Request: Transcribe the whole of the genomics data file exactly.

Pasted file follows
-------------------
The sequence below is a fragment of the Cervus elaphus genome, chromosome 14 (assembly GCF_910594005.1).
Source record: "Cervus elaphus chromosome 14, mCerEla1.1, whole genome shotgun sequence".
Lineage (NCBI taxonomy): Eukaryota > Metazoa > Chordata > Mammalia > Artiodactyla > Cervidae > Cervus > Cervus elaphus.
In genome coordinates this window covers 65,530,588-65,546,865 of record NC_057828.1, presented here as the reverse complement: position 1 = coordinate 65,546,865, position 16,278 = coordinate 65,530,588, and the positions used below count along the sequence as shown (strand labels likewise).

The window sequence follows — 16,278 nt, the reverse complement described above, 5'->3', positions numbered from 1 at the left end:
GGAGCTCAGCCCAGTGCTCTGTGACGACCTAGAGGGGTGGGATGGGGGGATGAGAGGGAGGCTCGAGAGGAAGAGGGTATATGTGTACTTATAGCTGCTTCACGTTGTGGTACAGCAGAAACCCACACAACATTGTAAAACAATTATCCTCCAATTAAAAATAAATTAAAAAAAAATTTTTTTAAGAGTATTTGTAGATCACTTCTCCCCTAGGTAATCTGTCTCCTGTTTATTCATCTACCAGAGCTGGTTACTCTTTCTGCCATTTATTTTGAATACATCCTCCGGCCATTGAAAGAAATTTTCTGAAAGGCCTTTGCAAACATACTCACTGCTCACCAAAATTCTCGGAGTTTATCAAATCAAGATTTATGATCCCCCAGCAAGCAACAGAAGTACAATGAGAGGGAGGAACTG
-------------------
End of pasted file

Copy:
The sequence below is a fragment of the Cervus elaphus genome, chromosome 14 (assembly GCF_910594005.1).
Source record: "Cervus elaphus chromosome 14, mCerEla1.1, whole genome shotgun sequence".
Lineage (NCBI taxonomy): Eukaryota > Metazoa > Chordata > Mammalia > Artiodactyla > Cervidae > Cervus > Cervus elaphus.
In genome coordinates this window covers 65,530,588-65,546,865 of record NC_057828.1, presented here as the reverse complement: position 1 = coordinate 65,546,865, position 16,278 = coordinate 65,530,588, and the positions used below count along the sequence as shown (strand labels likewise).

The window sequence follows — 16,278 nt, the reverse complement described above, 5'->3', positions numbered from 1 at the left end:
GGAGCTCAGCCCAGTGCTCTGTGACGACCTAGAGGGGTGGGATGGGGGGATGAGAGGGAGGCTCGAGAGGAAGAGGGTATATGTGTACTTATAGCTGCTTCACGTTGTGGTACAGCAGAAACCCACACAACATTGTAAAACAATTATCCTCCAATTAAAAATAAATTAAAAAAAAATTTTTTTAAGAGTATTTGTAGATCACTTCTCCCCTAGGTAATCTGTCTCCTGTTTATTCATCTACCAGAGCTGGTTACTCTTTCTGCCATTTATTTTGAATACATCCTCCGGCCATTGAAAGAAATTTTCTGAAAGGCCTTTGCAAACATACTCACTGCTCACCAAAATTCTCGGAGTTTATCAAATCAAGATTTATGATCCCCCAGCAAGCAACAGAAGTACAATGAGAGGGAGGAACTG